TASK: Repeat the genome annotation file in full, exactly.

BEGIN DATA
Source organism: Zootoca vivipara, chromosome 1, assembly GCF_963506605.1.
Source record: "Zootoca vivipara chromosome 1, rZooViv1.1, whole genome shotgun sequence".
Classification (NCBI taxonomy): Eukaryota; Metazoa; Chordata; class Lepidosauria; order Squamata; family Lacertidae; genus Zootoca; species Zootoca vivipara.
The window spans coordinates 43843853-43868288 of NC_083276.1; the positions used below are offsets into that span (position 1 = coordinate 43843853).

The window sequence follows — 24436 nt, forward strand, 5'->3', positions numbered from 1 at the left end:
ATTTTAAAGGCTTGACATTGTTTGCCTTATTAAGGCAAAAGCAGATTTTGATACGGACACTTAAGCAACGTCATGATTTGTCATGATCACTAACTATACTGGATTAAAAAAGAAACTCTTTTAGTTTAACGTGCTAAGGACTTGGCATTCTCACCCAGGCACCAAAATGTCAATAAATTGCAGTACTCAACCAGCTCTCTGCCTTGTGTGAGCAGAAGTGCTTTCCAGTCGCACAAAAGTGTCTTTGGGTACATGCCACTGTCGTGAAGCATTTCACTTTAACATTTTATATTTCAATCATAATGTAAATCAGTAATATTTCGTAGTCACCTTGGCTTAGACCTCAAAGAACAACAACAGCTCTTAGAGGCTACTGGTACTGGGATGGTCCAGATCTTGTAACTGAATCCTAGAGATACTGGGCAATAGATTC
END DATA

Source organism: Zootoca vivipara, chromosome 1, assembly GCF_963506605.1.
Source record: "Zootoca vivipara chromosome 1, rZooViv1.1, whole genome shotgun sequence".
Classification (NCBI taxonomy): Eukaryota; Metazoa; Chordata; class Lepidosauria; order Squamata; family Lacertidae; genus Zootoca; species Zootoca vivipara.
The window spans coordinates 43843853-43868288 of NC_083276.1; the positions used below are offsets into that span (position 1 = coordinate 43843853).

The window sequence follows — 24436 nt, forward strand, 5'->3', positions numbered from 1 at the left end:
ATTTTAAAGGCTTGACATTGTTTGCCTTATTAAGGCAAAAGCAGATTTTGATACGGACACTTAAGCAACGTCATGATTTGTCATGATCACTAACTATACTGGATTAAAAAAGAAACTCTTTTAGTTTAACGTGCTAAGGACTTGGCATTCTCACCCAGGCACCAAAATGTCAATAAATTGCAGTACTCAACCAGCTCTCTGCCTTGTGTGAGCAGAAGTGCTTTCCAGTCGCACAAAAGTGTCTTTGGGTACATGCCACTGTCGTGAAGCATTTCACTTTAACATTTTATATTTCAATCATAATGTAAATCAGTAATATTTCGTAGTCACCTTGGCTTAGACCTCAAAGAACAACAACAGCTCTTAGAGGCTACTGGTACTGGGATGGTCCAGATCTTGTAACTGAATCCTAGAGATACTGGGCAATAGATTC